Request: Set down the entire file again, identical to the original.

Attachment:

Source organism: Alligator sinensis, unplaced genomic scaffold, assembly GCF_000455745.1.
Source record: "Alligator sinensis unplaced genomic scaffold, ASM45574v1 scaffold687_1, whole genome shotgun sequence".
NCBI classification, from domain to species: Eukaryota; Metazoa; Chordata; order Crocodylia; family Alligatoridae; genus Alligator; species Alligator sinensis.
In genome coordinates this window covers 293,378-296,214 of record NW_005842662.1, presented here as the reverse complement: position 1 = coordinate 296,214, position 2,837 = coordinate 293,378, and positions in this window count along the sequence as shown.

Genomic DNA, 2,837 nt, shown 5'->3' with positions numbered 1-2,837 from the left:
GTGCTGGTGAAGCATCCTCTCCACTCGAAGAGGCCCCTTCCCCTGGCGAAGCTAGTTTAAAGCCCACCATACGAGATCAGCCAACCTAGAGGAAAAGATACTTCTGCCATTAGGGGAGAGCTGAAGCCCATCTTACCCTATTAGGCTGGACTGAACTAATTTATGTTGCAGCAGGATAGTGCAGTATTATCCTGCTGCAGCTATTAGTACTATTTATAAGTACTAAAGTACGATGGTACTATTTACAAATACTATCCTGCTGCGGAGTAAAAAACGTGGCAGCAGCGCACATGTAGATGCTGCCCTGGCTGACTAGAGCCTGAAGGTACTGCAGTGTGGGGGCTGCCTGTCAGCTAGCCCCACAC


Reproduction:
Source organism: Alligator sinensis, unplaced genomic scaffold, assembly GCF_000455745.1.
Source record: "Alligator sinensis unplaced genomic scaffold, ASM45574v1 scaffold687_1, whole genome shotgun sequence".
NCBI classification, from domain to species: Eukaryota; Metazoa; Chordata; order Crocodylia; family Alligatoridae; genus Alligator; species Alligator sinensis.
In genome coordinates this window covers 293,378-296,214 of record NW_005842662.1, presented here as the reverse complement: position 1 = coordinate 296,214, position 2,837 = coordinate 293,378, and positions in this window count along the sequence as shown.

Genomic DNA, 2,837 nt, shown 5'->3' with positions numbered 1-2,837 from the left:
GTGCTGGTGAAGCATCCTCTCCACTCGAAGAGGCCCCTTCCCCTGGCGAAGCTAGTTTAAAGCCCACCATACGAGATCAGCCAACCTAGAGGAAAAGATACTTCTGCCATTAGGGGAGAGCTGAAGCCCATCTTACCCTATTAGGCTGGACTGAACTAATTTATGTTGCAGCAGGATAGTGCAGTATTATCCTGCTGCAGCTATTAGTACTATTTATAAGTACTAAAGTACGATGGTACTATTTACAAATACTATCCTGCTGCGGAGTAAAAAACGTGGCAGCAGCGCACATGTAGATGCTGCCCTGGCTGACTAGAGCCTGAAGGTACTGCAGTGTGGGGGCTGCCTGTCAGCTAGCCCCACAC